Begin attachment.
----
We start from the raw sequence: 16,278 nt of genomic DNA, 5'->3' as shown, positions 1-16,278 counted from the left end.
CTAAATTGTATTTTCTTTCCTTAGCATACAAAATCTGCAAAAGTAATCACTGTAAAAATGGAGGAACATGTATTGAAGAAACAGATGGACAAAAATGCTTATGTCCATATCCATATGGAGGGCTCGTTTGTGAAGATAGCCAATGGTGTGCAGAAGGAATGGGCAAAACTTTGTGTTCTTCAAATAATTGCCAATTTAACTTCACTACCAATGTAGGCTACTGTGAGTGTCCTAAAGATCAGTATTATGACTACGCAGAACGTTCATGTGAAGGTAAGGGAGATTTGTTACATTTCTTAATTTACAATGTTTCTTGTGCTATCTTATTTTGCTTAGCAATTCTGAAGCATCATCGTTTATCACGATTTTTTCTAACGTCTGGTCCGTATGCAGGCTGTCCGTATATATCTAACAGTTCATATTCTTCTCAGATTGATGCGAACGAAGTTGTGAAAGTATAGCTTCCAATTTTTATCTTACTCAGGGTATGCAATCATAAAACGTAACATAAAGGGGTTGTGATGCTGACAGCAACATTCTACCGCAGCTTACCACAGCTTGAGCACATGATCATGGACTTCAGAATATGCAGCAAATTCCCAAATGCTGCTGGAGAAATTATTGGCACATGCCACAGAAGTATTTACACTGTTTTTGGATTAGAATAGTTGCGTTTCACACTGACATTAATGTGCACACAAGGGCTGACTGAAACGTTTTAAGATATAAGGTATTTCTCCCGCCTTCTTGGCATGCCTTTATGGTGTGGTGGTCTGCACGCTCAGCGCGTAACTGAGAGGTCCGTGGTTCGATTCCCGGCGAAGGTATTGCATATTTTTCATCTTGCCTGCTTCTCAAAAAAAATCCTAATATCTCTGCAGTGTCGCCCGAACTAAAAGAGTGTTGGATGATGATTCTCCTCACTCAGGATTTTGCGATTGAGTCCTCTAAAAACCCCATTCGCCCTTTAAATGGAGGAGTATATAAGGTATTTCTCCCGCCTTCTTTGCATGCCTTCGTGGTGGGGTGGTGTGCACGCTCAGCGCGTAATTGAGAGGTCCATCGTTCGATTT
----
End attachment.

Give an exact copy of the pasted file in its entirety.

We start from the raw sequence: 16,278 nt of genomic DNA, 5'->3' as shown, positions 1-16,278 counted from the left end.
CTAAATTGTATTTTCTTTCCTTAGCATACAAAATCTGCAAAAGTAATCACTGTAAAAATGGAGGAACATGTATTGAAGAAACAGATGGACAAAAATGCTTATGTCCATATCCATATGGAGGGCTCGTTTGTGAAGATAGCCAATGGTGTGCAGAAGGAATGGGCAAAACTTTGTGTTCTTCAAATAATTGCCAATTTAACTTCACTACCAATGTAGGCTACTGTGAGTGTCCTAAAGATCAGTATTATGACTACGCAGAACGTTCATGTGAAGGTAAGGGAGATTTGTTACATTTCTTAATTTACAATGTTTCTTGTGCTATCTTATTTTGCTTAGCAATTCTGAAGCATCATCGTTTATCACGATTTTTTCTAACGTCTGGTCCGTATGCAGGCTGTCCGTATATATCTAACAGTTCATATTCTTCTCAGATTGATGCGAACGAAGTTGTGAAAGTATAGCTTCCAATTTTTATCTTACTCAGGGTATGCAATCATAAAACGTAACATAAAGGGGTTGTGATGCTGACAGCAACATTCTACCGCAGCTTACCACAGCTTGAGCACATGATCATGGACTTCAGAATATGCAGCAAATTCCCAAATGCTGCTGGAGAAATTATTGGCACATGCCACAGAAGTATTTACACTGTTTTTGGATTAGAATAGTTGCGTTTCACACTGACATTAATGTGCACACAAGGGCTGACTGAAACGTTTTAAGATATAAGGTATTTCTCCCGCCTTCTTGGCATGCCTTTATGGTGTGGTGGTCTGCACGCTCAGCGCGTAACTGAGAGGTCCGTGGTTCGATTCCCGGCGAAGGTATTGCATATTTTTCATCTTGCCTGCTTCTCAAAAAAAATCCTAATATCTCTGCAGTGTCGCCCGAACTAAAAGAGTGTTGGATGATGATTCTCCTCACTCAGGATTTTGCGATTGAGTCCTCTAAAAACCCCATTCGCCCTTTAAATGGAGGAGTATATAAGGTATTTCTCCCGCCTTCTTTGCATGCCTTCGTGGTGGGGTGGTGTGCACGCTCAGCGCGTAATTGAGAGGTCCATCGTTCGATTT